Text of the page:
Sabotaging Your Job Prospects

If your job interview is going well, keep it to yourself. It’s probably best not to phone your parents half way through the interview to tell them how it’s going. Strange as it may seem, that’s juyst one of the crazy things that have happened in recent interviews.

British Recruitment Specialist company, Robert Half, recently released some fascinating research regarding job seekers. They named the top seven blunders from job interviews they’d researched. I wonder if you can top any of these.

1. One person brought his mother to the job interview and let her do all the talking.

2. A job applicant went to an interview with a cockatoo on his shoulder.

3. The candidate sent his sister to interview in his place.

4. After answering the first few questions, the candidate picked up his mobile and called his parents to let them know the interview was going well.

5. One candidate sang all of her responses to interview questions.

6. When asked by the hiring manager if he had any questions, the candidate replied by telling a knock-knock joke.

7. One candidate handcuffed himself to the desk during the interview.

It’s always helpful to be honest during your interview but can you be a little too honest? A few responses in interviews would suggest that sometimes it’s best to remain silent.

When asked by the hiring manager why she was leaving her current job, the applicant said, ‘My manager is a jerk. All managers are jerks.’

In response to the hiring manager’s offer to answer questions about the position, the job seeker replied, ‘What happens if I wake up in the morning and don’t feel like going to work?’

When asked what motivated him, the job seeker replied, ‘I’ve got a big house and a big car and a big credit card balance. Pay me, and I’ll be happy.’

The applicant told me he really was not interested in the position, but he liked that we allowed for a lot of time off.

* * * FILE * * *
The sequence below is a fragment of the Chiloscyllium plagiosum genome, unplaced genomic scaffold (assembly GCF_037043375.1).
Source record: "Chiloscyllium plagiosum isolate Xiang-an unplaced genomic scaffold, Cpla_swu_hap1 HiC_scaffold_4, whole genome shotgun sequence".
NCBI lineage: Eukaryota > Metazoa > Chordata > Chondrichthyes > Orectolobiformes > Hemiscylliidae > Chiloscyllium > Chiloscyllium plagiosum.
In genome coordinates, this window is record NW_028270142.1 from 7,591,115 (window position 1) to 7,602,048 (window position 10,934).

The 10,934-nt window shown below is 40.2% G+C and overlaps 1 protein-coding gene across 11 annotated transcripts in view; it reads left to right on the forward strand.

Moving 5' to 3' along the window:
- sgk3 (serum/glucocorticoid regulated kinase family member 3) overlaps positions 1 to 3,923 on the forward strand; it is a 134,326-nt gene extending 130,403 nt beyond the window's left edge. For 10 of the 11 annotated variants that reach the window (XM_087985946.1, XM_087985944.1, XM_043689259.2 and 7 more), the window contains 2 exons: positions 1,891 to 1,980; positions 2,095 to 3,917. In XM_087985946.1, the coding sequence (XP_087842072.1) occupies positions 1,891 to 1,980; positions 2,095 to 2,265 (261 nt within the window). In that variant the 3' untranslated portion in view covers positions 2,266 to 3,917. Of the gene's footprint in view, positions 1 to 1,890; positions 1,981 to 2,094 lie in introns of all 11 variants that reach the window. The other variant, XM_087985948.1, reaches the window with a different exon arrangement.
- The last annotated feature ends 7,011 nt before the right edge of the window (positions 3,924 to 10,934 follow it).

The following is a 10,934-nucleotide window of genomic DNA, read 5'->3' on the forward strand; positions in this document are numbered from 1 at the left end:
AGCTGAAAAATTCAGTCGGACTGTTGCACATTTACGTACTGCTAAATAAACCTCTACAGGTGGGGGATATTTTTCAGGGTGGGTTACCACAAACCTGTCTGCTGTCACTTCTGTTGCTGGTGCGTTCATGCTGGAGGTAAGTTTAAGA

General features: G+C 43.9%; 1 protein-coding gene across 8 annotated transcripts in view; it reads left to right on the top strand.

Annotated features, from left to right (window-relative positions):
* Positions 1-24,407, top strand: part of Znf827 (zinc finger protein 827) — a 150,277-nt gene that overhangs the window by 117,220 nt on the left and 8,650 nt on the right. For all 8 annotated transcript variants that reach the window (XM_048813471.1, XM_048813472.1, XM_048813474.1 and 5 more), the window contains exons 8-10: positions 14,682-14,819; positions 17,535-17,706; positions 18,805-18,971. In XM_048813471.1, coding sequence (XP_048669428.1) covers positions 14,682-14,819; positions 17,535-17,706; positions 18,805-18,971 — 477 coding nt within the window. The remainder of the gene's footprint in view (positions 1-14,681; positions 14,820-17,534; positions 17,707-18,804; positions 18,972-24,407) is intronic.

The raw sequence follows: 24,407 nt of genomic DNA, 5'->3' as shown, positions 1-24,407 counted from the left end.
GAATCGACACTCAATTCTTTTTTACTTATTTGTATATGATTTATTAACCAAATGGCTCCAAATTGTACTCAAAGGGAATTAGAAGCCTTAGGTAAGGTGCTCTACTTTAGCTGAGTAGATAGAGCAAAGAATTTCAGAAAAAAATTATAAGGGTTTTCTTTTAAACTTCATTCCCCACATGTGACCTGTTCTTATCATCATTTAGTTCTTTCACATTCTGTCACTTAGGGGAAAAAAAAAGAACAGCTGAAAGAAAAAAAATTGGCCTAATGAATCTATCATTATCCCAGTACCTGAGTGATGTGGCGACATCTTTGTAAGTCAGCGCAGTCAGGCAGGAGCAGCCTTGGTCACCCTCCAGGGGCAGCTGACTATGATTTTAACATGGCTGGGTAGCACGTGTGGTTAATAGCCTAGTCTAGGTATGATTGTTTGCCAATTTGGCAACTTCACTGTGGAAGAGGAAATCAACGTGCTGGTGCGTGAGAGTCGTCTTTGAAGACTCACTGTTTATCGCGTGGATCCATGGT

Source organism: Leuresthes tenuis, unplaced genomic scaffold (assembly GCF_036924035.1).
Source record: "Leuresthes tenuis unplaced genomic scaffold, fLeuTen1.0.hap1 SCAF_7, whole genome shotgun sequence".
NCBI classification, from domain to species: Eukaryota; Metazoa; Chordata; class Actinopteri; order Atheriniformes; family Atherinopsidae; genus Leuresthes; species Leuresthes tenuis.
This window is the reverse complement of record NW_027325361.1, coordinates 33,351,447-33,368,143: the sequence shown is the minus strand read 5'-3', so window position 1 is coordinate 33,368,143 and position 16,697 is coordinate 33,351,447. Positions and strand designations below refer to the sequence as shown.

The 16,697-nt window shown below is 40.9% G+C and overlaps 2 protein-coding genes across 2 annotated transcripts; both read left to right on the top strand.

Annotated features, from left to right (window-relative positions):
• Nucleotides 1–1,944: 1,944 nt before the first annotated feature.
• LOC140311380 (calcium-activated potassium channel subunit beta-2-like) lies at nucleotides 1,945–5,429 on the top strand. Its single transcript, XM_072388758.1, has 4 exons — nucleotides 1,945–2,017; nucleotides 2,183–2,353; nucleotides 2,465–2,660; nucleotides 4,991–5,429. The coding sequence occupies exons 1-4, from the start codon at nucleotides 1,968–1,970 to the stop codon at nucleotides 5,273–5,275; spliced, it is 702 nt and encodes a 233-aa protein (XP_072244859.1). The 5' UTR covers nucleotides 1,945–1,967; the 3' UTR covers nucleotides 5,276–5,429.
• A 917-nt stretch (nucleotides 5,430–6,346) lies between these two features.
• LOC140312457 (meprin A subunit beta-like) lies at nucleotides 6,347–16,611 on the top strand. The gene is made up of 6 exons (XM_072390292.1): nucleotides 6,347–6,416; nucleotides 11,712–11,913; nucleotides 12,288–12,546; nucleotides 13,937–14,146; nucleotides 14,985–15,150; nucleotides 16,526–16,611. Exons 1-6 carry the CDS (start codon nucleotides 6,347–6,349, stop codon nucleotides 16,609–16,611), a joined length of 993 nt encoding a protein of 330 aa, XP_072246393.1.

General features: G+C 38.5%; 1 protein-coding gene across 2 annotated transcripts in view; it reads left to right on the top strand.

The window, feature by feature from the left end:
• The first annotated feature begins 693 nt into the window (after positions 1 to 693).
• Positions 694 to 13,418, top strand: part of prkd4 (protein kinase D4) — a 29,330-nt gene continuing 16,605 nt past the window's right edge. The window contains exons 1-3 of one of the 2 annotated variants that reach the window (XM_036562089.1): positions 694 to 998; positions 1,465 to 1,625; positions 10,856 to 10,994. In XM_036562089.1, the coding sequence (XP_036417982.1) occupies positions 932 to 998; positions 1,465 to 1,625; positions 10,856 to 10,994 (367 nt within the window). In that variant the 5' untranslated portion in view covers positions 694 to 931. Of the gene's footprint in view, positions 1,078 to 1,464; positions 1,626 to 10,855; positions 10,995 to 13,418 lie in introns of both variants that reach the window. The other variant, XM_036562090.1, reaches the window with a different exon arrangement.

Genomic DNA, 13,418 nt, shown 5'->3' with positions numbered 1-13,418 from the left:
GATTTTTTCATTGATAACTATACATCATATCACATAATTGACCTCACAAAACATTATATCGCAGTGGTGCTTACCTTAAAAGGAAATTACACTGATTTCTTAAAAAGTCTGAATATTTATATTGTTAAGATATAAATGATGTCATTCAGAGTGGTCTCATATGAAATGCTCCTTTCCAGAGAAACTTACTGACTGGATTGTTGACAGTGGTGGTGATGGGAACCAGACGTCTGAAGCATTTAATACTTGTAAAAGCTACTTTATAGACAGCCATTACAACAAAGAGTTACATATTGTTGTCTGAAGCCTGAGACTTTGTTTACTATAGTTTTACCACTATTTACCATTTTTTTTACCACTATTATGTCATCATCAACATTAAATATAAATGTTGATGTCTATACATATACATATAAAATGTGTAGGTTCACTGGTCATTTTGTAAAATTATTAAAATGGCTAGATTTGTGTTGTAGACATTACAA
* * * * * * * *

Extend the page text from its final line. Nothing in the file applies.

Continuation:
Have you ever had a weird job interview? Has it ever gone horribly wrong for you or have you been interviewed by someone that has just left you scratching your head? have you ever heard of strange things happening in interviews?

On the other hand, what are your top tips for people going for a job interview? Have you found anything really helpful when searching for a job? I’d love you to share your comments.



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About the author

Rodney Olsen

Rodney is a husband, father, cyclist, blogger and podcaster from Perth Western Australia.

He previously worked in radio for about 25 years but these days he spends his time at Compassion Australia, working towards releasing children from poverty in Jesus' name.

The views he expresses here are his own.

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3 Comments

  • My tip has always been to relax and do my best at the interview. I just go and present myself and my job experience and skills in a positive way. Then I leave it up to the people to make the decision. I know God has work for me to do and He can get me to where He needs me to be. I just do my best and leave it in His hands.

  • I’ve found it’s good to do some research on the organisation beforehand (like having a look at their website). It’s also helpful to have a list of questions to ask the interviewer/s. Often at the end of the interview they will ask you if you have any questions for them, and to say nothing looks like you don’t really want the job.

    I went to one interview where the lady barked at me straight away, “Why do you want the job?” then proceeded to tell me about all the slack young people she’d hired in the past. She scared the living daylights out of me.

    A friend told me that her sister went to a job interview in her pyjamas. That was because she didn’t actually want the job but Centrelink were making her go.

  • I think I would have hired the person that asked the knock knock jokes 🙂 My first job after qualifying was in the head office management development department. To give me some practice I was sent up to one of their rural factories to interview 15 year old school leavers for processing work. It was me that asked the silly questions for the first day or so. I did, however, find out that most of the girls were not at all interested in the work, the majority of them wanting to “work with horses”, get married and have kids (well it was 30 years ago)

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